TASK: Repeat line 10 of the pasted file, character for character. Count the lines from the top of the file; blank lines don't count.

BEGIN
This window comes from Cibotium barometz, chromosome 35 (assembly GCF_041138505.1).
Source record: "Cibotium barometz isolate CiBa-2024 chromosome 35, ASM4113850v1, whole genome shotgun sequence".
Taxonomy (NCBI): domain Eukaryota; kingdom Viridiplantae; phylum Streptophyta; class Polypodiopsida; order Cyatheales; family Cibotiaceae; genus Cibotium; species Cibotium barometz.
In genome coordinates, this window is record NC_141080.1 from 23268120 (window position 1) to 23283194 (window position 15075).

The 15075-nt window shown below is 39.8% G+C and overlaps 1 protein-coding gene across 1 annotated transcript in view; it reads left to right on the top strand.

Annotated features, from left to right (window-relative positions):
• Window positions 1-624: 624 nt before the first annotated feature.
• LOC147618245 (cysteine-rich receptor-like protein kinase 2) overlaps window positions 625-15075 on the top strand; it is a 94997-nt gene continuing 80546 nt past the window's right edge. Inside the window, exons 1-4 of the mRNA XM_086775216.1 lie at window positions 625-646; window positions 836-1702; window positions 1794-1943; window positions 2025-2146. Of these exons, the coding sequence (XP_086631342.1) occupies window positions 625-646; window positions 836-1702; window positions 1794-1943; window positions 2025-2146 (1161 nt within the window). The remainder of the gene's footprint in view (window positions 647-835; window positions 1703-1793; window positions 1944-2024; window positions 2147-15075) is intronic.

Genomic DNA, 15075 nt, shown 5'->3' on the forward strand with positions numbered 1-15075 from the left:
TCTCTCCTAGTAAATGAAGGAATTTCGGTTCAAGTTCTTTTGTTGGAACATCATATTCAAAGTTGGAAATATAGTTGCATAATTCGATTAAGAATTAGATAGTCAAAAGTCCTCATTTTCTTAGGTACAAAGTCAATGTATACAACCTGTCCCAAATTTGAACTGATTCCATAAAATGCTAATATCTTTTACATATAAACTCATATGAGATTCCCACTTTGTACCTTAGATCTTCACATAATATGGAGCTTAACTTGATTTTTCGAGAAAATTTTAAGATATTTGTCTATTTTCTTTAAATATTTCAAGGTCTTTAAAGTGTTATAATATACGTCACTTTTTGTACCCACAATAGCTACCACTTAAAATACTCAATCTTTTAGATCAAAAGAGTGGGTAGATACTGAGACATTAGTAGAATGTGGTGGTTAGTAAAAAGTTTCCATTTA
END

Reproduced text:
TCTCTCCTAGTAAATGAAGGAATTTCGGTTCAAGTTCTTTTGTTGGAACATCATATTCAAAGTTGGAAATATAGTTGCATAATTCGATTAAGAATTAGATAGTCAAAAGTCCTCATTTTCTTAGGTACAAAGTCAATGTATACAACCTGTCCCAAATTTGAACTGATTCCATAAAATGCTAATATCTTTTACATATAAACTCATATGAGATTCCCACTTTGTACCTTAGATCTTCACATAATATGGAGCTTAACTTGATTTTTCGAGAAAATTTTAAGATATTTGTCTATTTTCTTTAAATATTTCAAGGTCTTTAAAGTGTTATAATATACGTCACTTTTTGTACCCACAATAGCTACCACTTAAAATACTCAATCTTTTAGATCAAAAGAGTGGGTAGATACTGAGACATTAGTAGAATGTGGTGGTTAGTAAAAAGTTTCCATTTA